- The date and time of the survey
- A description of the area noting any significant land uses in the vicinity which may affect parking within the survey area (e.g. Places of Worship, restaurants, pubs, bars, hospitals, large offices, town centres)
- Any unusual observations (e.g. suspended parking bays, spaces out of use because of road works or presence of skips etc)
- A drawing (preferably 1:1250) showing the site location and the extent of the survey area. All other parking and waiting restrictions such as Double Yellow Lines, bus lay-bys, kerb build outs, and crossovers (vehicular accesses etc should also be shown on the plan.
- The number of cars parked on each road within the survey area on each night should be counted and recorded in a table as shown below. It would be helpful to note the approximate location of each car on the plan (marked with an X).
- Photographs of the parking conditions in the survey area can be provided to back-up the results. If submitted, the location of each photograph should be clearly marked.
Areas within a Residents Parking Zone (RPZ)
Details of RPZs can be found here. As noted above, only streets within the RPZ in which the development site is located should be counted in the parking survey.
Only Permit Holder Bays (PHB) and shared bays which allow resident parking (these may be shared with Pay and Display parking and/or Business Permit Holders) should be counted.
To calculate parking capacity each length of parking bay must be measured and then converted into parking spaces by dividing the length by 6 (each vehicle is assumed to measure 6m), and rounding down to the nearest whole number.
For example: A parking bay measures 47m in length.
47/6 = 7.83
7.83 spaces should be rounded down to the nearest whole number. Therefore the number of parking spaces is calculated to be 7.
The capacity of each separate parking bay must be calculated separately and then added together to give the total number of parking spaces on each street in the survey area.
The results should generally be presented in the following format (figures given as an example):
|STREET NAME||TOTAL LENGTH (M) OF PARKING SPACES||NO. OF PHB SPACES||NO. OF CARS PARKED IN PHB BAYS||PHB PARKING STRESS (%)|
A separate note should be made of any areas where cars can legally park overnight. These are generally Single Yellow Lines or Single Red Lines (SYL/SRL) or short term parking or Pay-and-Display bays. The number of cars parked in these areas should be counted and presented separately.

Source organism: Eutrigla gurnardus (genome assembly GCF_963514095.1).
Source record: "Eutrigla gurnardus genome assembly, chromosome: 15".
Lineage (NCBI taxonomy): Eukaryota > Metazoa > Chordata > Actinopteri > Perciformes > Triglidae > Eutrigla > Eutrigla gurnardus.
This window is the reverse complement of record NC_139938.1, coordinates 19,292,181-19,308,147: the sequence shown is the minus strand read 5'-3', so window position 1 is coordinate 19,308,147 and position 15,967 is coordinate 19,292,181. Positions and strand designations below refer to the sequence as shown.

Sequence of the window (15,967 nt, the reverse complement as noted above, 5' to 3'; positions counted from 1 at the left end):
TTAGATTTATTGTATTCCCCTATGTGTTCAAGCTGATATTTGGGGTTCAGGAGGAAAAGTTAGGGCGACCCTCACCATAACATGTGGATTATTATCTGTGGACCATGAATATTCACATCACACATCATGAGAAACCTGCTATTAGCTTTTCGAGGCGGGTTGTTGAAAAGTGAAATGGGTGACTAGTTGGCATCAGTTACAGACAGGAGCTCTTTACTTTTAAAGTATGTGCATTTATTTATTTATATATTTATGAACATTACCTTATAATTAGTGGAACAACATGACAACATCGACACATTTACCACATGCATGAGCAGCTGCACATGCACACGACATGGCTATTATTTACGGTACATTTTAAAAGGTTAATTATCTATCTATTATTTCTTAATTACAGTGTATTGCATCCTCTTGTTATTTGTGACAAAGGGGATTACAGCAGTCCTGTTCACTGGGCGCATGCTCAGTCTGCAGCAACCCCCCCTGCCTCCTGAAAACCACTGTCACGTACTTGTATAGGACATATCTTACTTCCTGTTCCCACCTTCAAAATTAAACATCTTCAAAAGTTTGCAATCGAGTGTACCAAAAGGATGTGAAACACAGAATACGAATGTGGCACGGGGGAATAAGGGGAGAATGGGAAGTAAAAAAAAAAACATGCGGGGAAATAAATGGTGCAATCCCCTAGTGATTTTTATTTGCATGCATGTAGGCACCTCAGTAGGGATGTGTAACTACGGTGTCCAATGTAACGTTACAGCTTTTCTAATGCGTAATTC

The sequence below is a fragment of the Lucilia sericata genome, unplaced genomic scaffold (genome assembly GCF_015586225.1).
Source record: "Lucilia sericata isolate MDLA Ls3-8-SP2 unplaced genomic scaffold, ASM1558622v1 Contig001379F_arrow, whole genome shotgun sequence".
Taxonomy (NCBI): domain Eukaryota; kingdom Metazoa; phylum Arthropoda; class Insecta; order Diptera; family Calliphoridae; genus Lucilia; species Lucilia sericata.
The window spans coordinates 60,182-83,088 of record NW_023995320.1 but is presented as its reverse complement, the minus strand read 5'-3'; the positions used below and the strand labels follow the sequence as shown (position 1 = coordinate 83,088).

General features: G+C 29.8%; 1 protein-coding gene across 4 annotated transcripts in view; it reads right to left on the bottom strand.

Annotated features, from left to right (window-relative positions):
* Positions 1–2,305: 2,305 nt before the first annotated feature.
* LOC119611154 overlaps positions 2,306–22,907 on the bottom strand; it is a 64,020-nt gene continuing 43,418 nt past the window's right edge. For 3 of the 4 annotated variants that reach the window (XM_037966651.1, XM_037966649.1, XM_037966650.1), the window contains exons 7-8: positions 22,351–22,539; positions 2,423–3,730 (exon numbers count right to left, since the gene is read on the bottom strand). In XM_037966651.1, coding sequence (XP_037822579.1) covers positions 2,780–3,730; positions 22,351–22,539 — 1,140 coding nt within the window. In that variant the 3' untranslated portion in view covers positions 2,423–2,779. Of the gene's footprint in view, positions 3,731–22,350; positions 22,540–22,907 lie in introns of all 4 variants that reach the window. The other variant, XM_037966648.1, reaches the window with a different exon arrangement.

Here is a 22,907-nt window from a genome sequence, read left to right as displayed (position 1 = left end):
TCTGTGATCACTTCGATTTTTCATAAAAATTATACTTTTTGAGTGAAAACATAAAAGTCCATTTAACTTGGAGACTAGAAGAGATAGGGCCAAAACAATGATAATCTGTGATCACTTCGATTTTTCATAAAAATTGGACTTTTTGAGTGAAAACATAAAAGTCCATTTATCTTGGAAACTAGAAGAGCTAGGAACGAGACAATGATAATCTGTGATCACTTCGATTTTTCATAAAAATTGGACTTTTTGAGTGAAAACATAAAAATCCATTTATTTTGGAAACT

Areas not in a RPZ
All areas of unrestricted parking should be counted. To calculate the parking capacity, each length of road between obstructions (such as crossovers, kerb build-outs, yellow lines etc) must be measured.
Each length between obstructions must then be converted into parking spaces by dividing by 5m (each vehicle is assumed to be 5m in length), and rounding down to the nearest whole number – see the worked example above. The capacity of each section of road must be calculated separately and then added together to give the total number of parking spaces for each street in the survey area.
The distance between crossovers should be measured in units of 5m. For example, if the distance between two crossovers or a crossover and another obstruction is 12m, then only 10m should be counted in the survey, and any space between crossovers measuring less than 5m should be
discounted from the calculation. For reasons of highway safety, the first 10m from a junction should also be omitted from the calculation.
A map or plan showing the measurements used in calculating parking capacity should be supplied so that this can be verified by the Council. The parking survey may not be accepted if this is not supplied.
The results should generally be presented in the following format (figures given as an example):
|STREET NAME||TOTAL LENGTH (M) OF PARKING SPACES||LENGTH OF UNRESTRICTED PARKING (M)||NO. OF PARKING SPACES||NO. OF CARS PARKED ON UNRESTRICTED LENGTH OF ROAD)||UNRESTRICTED PARKING STRESS (%)|
Understanding the results
The results of the survey will be analysed by the Local Planning Authority and the Local Highway Authority in accordance with the Local Development Plan, and any supplementary policy adopted by the above authorities.
The Council will also take into consideration the impact of any recently permitted schemes in determining the acceptability or otherwise of each proposed development. Applicants can review pending and approved planning proposals in the vicinity of their scheme using WDC's interactive mapping.
Note that stress levels of over 100% stress (or 100% occupancy level) are possible. This is because small cars may need less space than 5m to park, meaning that additional cars can be accommodated.